FanPost

What is it like to conduct a jet fly-by at Doak Campbell Stadium?

It is cool – really cool. Here is a short story about how four Seminole grads were fortunate enough to organize and execute a fly-by before the FSU vs Louisiana Tech game on Oct 22, 1988.

Many of you TN readers are familiar with the name Billy Francis. Billy currently does a fantastic job leading the Veterans program at FSU. Well, thirty years ago Billy and I were completing four years in the FSU Air Force ROTC program and becoming 2Lts in the USAF. Billy and I started pilot training at Laughlin AFB in Del Rio, Texas on Oct 3, 1986. One of the T-37 instructor pilots was 2Lt Scott Taylor, an 85 FSU grad and fellow ROTC cadet. Scott had completed the 11-month pilot training course shortly before Billy and I arrived. Scott was selected to be FAIP (or First Assignment Instructor Pilot) and remained in Del Rio. Billy and I completed pilot training in Sep 1987 and were also selected to be FAIPs (even though both of us really wanted to fly the F-16!).

The four month FAIP training program was conducted at Randolph AFB in San Antonio. This program involved Billy and I flying with very experienced T-37 instructor pilots that would simulate common student mistakes (it was quite eye-opening, especially the spin rides where they purposely put the aircraft in an out of control situation and then misapply the recovery procedures!). One day, the T-37 Squadron Commander, Lt Col Brooks came down and flew a mission with us. During the mission debrief, we found out he was an FSU Grad (unfortunately, I cannot remember his FSU class, but believe he would have graduated around ’66 - ’68). Of course, the conversation immediately turned from flying to football and we talked about the upcoming season. Lt Col Brooks then said something along the lines of "wouldn’t it be cool if we could do a fly-by before a game?" Billy and I immediately said yes and Lt Col Brooks said he would make some phone calls to the Pentagon. Billy and I finished the training program and returned to Del Rio in April ’88.

On Sept 3rd, the Noles opened up the season and got manhandled by the Canes 31-0. Billy and I shockingly watched together from Del Rio and thought maybe the rap song wasn’t a good idea. A week or so later, we received a call from Lt Col Brooks saying the fly-by was approved and that he would talk to our Squadron Commander to make sure we could go. Scott Taylor, Billy Francis, and yours truly departed Del Rio in three T-37 jets on Oct 21, 1988. We rendezvoused with Lt Col Brooks in San Antonio and flew to Tyndall AFB in Panama City to spend the night.

Gameday! Lt Col Brooks began the mission pre-brief by saying "it is a great day to be a ‘Nole!" We were all so fired up. Then Lt Col Brooks discussed the mission aspects to include the coordination with the FSU Football Operations Office. Following the briefing, we stepped to our jets and launched exactly on time. Lt Col Brooks was #1 and formation lead, Lt Scott Taylor was #2, Lt Billy Francis #3 and Crawdad was $4. We proceeded from Tyndall to our orbit point about 10 miles NW of the stadium. While in the orbit we contacted Seminole 1 on the radio. Seminole 1 was Billy Francis’ father (a retired US Army Colonel) in the stands with a UHF radio. Billy’s dad was a riot on the radio! Each call to us ended with a "how copy, over" question. We flew in the orbit for approximately 15 mins when Seminole 1 came across stating "the band is about to start the National Anthem" then about 10 seconds later, "Seminole 1 reports the band has started the National Anthem, how copy, over." My adrenaline started pumping in overdrive. Our mission required us to begin our flight to the stadium 30 seconds after this call. Lt Col Brooks, as the formation lead pilot was responsible for getting us over the stadium the exact moment the Anthem ended. As a wingman, you focus on the aircraft next to you with an occasional glimpse of where you are going (we only have 3 feet wingtip clearance between aircraft). After a minute or so, I hear Seminole 1 say "I got you in sight—looking good, the band is almost done—timing looks good, over." I don’t know if I ever concentrated so hard in an aircraft over the next 30 seconds or so—I wanted to be in the perfect position. A moment later, I took a quick glance down and saw Doak go beneath us and then relaxed just a bit. It was awesome. Seminole 1 reported "Perfect timing!! You guys looked great!! How copy, over." Lt Col Brooks came on the radio and thanked Seminole 1 for a job well done and we headed to the Tallahassee airport.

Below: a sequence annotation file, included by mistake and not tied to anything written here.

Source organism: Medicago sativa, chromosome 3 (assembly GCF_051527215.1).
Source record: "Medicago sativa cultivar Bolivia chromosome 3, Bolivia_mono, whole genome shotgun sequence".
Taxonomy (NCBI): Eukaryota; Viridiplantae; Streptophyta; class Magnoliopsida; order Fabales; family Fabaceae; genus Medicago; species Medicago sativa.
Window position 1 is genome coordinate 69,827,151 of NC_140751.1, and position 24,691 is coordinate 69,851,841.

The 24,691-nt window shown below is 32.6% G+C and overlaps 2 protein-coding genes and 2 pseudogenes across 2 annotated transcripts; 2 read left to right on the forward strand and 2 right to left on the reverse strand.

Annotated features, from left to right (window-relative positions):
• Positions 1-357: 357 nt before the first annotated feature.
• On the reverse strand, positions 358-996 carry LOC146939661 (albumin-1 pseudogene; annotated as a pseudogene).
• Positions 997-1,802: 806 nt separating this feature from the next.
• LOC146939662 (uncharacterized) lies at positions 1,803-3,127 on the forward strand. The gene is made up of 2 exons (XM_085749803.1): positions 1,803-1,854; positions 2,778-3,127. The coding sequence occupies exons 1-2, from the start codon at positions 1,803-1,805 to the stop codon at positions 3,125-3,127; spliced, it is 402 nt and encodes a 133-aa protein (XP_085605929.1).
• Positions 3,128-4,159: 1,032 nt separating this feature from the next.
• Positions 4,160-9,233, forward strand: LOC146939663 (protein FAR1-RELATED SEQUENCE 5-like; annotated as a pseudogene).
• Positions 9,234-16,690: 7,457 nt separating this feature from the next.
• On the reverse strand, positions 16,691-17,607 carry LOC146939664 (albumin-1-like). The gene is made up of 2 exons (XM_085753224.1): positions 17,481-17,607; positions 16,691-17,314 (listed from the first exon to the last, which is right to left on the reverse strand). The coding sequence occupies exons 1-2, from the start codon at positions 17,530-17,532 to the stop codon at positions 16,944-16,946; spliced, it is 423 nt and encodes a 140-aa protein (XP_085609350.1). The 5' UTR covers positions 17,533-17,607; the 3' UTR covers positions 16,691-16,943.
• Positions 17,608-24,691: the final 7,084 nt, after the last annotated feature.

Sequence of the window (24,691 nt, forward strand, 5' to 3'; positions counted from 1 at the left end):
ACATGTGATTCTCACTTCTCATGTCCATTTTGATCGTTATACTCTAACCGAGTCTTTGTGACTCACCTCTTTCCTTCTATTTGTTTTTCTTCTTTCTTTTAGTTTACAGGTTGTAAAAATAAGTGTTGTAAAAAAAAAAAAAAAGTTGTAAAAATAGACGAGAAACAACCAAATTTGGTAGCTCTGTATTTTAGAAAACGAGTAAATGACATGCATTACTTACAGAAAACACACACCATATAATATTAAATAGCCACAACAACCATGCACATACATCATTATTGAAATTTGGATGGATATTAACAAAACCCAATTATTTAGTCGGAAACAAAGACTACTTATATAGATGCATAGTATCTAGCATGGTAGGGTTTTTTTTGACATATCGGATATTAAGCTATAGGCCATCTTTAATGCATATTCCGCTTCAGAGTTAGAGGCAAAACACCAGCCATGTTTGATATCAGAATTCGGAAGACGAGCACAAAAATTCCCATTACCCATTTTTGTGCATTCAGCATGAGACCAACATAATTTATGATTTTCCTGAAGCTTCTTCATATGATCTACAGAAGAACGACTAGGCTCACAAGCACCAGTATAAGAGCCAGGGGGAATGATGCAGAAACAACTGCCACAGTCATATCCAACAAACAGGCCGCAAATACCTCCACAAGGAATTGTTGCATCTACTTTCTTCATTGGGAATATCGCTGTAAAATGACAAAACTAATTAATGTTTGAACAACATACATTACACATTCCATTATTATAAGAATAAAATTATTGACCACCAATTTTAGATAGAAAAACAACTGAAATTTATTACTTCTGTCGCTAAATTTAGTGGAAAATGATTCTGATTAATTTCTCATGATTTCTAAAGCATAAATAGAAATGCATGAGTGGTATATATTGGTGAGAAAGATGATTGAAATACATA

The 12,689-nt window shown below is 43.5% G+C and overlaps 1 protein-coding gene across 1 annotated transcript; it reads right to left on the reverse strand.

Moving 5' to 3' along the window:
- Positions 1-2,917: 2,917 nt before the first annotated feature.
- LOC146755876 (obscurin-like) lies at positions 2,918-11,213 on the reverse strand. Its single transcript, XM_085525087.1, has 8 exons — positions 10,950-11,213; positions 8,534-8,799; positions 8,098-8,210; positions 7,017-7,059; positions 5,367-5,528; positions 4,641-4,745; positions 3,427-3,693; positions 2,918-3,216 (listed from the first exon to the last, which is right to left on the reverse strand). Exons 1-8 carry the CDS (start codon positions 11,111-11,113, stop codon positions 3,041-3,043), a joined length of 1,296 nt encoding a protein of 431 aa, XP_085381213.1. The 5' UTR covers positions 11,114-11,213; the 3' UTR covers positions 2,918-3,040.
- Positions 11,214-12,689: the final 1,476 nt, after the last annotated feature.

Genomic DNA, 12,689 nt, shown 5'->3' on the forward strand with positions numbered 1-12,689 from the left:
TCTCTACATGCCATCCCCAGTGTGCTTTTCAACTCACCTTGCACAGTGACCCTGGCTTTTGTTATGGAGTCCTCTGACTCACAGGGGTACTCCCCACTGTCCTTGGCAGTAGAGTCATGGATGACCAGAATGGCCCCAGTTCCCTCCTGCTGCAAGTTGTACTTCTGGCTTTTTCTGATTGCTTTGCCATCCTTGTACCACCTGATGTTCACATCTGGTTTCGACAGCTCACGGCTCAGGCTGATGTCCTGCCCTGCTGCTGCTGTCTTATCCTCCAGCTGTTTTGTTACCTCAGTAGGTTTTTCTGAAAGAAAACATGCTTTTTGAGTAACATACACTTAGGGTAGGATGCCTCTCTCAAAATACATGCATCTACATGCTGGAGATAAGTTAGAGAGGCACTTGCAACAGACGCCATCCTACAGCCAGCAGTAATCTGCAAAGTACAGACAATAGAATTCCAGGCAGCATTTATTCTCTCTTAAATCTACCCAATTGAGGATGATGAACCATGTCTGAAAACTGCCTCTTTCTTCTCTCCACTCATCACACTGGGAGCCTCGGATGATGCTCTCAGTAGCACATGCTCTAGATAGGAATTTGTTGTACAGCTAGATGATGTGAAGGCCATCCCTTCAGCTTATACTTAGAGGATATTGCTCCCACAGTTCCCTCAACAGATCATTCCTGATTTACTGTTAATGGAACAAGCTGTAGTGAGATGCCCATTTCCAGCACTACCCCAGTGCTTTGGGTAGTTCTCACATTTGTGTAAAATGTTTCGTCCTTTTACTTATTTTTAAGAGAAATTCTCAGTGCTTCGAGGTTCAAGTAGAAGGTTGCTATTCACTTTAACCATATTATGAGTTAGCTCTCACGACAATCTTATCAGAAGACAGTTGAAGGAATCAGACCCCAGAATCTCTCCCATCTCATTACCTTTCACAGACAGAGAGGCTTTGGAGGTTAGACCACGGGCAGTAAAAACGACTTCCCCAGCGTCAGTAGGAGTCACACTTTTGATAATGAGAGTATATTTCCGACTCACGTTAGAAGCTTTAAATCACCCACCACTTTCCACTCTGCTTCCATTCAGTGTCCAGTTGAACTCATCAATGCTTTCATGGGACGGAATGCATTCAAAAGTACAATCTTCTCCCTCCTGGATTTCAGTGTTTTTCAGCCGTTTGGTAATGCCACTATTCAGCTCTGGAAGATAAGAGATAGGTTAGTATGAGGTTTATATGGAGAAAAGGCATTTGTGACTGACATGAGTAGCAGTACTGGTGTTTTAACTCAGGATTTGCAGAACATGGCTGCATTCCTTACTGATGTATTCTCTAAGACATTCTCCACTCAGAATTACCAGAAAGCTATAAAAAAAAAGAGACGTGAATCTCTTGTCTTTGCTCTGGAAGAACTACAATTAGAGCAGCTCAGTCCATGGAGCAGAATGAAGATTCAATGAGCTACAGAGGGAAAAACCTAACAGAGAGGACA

Immediately after landing, we secured the jets and headed to the stadium. Lt Col Brooks secured parking passes and we were able to pull right up to the gate. We jumped on the elevator and headed up to the VIP area. We received many great comments from the boosters and faculty. It was also really cool to meet Billy’s Dad (aka Seminole 1). I then headed to the stands where my parents and brother were sitting. They were all so proud. Of course, the Noles were crushing Louisiana Teach 28-0 when we got there at the end of the first quarter, but that really didn’t matter—we had a lifetime memory. Go Noles!

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T-37s in 4-ship formation.

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